Premier Darrell Pasloski has declared his opposition to a carbon tax for the Yukon, after news last week that the federal government plans to set a national minimum carbon price of at least $15 per tonne in the next six months. “We don’t support a new tax that’s going to raise the cost of living for Yukoners, where it’s already an expensive place to live,” he told the News.
This isn’t the first time the premier has taken this stance. A year ago, Pasloski came out swinging against then-Liberal Leader Justin Trudeau’s promise to put a price on carbon. He argued that consumption of fossil fuels in the North is a necessity, not a luxury.
But the issue is more pressing now, since a report in the Globe and Mail last week revealed that the Trudeau government is poised to establish working groups to agree on a national strategy by September.
The plan would set a national base price of $15 per tonne, which would increase each year. The provinces and territories that don’t currently have their own carbon pricing schemes would be expected to develop them.
Saskatchewan Premier Brad Wall has since emerged as a dissenting voice, arguing that it’s not the right time for a carbon tax, given the state of Canada’s energy sector.
Pasloski now seems to have allied himself with Wall, though he said there are other jurisdictions that also oppose a tax.
Pasloski’s main argument against the tax is that it would increase the cost of living for Yukoners, specifically by making home heating more expensive.
B.C., however, has had a revenue-neutral carbon tax in place since 2008. There, the revenue from the tax is returned to citizens through tax reductions.
But Pasloski said that design is problematic, because it unfairly targets people with low income.
“If they’re not paying tax now, what would happen is they would pay more for fuel, but because they’re not paying any taxes, they’re not getting anything back,” he said. “That is a big part of my argument as to why that doesn’t work in the Yukon.”
However, B.C. does have a refundable low-income climate action tax credit intended to offset the carbon tax for low-income individuals and families.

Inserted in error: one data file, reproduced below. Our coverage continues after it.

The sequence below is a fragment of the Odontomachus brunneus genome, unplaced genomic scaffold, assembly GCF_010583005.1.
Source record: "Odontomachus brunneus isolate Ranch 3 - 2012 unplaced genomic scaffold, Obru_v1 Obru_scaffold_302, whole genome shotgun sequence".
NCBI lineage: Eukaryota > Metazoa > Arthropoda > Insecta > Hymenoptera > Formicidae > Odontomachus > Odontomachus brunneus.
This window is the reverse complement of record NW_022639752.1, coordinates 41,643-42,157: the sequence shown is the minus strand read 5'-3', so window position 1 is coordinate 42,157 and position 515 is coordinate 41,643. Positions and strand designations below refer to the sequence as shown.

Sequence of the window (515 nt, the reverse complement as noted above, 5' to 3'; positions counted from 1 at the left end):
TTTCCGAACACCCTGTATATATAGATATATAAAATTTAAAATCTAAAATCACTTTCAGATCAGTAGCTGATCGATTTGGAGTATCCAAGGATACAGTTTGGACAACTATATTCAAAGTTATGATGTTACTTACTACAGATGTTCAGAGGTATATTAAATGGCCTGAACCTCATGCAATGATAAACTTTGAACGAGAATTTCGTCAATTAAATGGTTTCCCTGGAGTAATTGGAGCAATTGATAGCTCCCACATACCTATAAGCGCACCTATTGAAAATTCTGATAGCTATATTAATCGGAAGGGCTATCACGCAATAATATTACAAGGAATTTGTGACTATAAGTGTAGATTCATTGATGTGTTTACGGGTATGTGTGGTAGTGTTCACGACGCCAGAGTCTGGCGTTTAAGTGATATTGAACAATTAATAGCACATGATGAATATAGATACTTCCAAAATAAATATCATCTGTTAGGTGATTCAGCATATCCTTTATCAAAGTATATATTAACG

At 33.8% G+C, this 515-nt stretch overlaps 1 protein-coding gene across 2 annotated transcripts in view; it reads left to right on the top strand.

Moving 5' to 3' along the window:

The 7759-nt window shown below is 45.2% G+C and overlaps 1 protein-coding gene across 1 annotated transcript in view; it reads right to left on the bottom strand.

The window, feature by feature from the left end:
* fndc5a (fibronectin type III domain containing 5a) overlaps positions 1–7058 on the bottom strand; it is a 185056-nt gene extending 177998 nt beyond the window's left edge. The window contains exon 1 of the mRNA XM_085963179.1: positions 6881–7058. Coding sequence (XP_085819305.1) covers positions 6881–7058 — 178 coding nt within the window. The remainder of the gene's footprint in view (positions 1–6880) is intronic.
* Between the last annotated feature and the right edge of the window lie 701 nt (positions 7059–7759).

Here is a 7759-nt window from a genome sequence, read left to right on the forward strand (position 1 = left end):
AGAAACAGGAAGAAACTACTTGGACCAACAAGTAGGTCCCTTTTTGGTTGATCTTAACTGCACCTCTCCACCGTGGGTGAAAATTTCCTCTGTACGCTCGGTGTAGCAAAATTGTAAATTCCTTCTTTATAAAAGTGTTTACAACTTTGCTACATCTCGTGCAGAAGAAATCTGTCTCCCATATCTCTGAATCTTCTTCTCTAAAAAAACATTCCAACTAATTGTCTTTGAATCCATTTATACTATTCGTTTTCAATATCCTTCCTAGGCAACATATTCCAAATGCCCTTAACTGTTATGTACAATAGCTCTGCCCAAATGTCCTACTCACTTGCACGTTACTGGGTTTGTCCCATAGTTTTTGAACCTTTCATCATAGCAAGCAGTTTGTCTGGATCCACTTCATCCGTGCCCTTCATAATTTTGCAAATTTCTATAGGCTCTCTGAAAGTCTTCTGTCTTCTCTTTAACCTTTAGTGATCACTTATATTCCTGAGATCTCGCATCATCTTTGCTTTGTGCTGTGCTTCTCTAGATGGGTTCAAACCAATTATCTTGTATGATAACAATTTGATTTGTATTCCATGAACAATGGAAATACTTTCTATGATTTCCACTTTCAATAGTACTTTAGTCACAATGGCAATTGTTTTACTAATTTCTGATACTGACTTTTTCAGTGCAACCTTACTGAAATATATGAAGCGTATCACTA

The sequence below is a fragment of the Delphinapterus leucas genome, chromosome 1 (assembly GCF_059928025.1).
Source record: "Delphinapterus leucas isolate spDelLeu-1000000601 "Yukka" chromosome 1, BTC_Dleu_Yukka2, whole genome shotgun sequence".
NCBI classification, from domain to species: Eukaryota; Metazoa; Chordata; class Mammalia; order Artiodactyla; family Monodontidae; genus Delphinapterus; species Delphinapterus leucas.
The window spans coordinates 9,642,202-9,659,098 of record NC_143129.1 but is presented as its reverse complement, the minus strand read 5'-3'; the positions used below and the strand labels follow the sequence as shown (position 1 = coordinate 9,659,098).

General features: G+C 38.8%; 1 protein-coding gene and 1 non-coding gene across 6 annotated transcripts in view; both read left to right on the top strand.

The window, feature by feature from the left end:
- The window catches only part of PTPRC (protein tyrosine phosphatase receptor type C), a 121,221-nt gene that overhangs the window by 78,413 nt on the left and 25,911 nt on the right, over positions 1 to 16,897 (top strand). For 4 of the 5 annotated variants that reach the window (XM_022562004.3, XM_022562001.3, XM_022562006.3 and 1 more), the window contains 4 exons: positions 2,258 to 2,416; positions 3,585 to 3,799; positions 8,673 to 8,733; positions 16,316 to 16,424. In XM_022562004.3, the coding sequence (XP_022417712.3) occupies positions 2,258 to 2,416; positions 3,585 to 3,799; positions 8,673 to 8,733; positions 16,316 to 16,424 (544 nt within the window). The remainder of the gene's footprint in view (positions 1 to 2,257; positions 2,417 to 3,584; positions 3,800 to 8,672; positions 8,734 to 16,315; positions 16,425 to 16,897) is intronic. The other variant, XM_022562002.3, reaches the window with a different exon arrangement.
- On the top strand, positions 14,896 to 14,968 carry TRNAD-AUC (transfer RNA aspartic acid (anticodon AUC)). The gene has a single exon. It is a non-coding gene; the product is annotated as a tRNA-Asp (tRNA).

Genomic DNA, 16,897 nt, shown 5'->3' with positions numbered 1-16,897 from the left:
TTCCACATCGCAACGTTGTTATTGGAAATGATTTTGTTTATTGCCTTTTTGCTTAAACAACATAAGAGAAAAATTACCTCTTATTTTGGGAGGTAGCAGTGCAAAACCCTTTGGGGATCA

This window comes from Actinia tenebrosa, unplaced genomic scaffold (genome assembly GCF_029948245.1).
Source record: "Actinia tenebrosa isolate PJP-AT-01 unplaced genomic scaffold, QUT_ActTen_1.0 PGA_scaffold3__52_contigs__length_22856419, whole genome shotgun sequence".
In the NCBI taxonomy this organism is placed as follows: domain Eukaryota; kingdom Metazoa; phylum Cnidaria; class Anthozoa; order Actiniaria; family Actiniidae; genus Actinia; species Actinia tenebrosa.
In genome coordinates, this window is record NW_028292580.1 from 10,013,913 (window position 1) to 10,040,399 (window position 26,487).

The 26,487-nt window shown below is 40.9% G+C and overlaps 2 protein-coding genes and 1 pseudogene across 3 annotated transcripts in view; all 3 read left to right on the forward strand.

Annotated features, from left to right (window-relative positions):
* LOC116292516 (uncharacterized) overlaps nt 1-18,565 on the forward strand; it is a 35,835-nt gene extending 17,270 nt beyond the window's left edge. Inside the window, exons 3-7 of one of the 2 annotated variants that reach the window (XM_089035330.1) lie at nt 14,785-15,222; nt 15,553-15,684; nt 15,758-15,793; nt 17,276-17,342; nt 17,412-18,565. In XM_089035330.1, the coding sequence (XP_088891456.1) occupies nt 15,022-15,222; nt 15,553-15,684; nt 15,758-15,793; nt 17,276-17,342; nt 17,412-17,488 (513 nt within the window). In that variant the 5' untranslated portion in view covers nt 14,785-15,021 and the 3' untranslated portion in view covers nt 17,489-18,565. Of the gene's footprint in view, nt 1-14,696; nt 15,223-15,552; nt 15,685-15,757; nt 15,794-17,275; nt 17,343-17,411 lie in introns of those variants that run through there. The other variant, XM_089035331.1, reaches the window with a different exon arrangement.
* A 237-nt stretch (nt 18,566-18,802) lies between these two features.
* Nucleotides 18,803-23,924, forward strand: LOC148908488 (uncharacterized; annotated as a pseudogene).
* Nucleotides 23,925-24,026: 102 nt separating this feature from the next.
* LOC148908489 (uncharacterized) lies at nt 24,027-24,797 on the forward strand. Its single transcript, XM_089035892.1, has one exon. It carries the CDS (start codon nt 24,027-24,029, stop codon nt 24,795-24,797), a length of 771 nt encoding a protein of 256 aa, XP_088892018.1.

Still, Pasloski said it makes more sense for the Yukon to focus on advancing new technology instead of taxing consumption.
“That is another way that we can look at making our contribution to climate change and greenhouse-gas reductions without adding a new tax for people to pay.”
He also argued, as he has in the past, that 95 per cent of the electricity consumed in the Yukon is already renewable, thanks to the territory’s hydro power resources.
But NDP environment critic Kate White said that statistic is misleading.
“It’s disingenuous, because 78 per cent of Yukon’s overall energy dependence is on fossil fuels. And that comes from transportation and home heating. And he doesn’t talk about that.”
White said the Yukon needs to do a better job of measuring its own emissions and coming up with solutions, instead of falling back on the excuse that the territory generates less than one per cent of Canadian greenhouse-gas emissions.
But she wouldn’t go so far as to say the NDP would support a carbon tax in the Yukon.
“An NDP government, we would demand targets. We would have timelines. We would have a plan. And we would see that plan come to fruition. What that plan looks like now, I absolutely can’t speak to.”
Pasloski will meet with Prime Minister Trudeau and the other premiers in Vancouver on March 3 to discuss the climate-change strategy.
But he refused to say what he will do if Trudeau decides to enforce a minimum carbon price without buy-in from all the provinces and territories.
“That would speak opposite to part of the type of governance that the prime minister spoke about in his campaign,” Pasloski said, “about inclusiveness and working together.”
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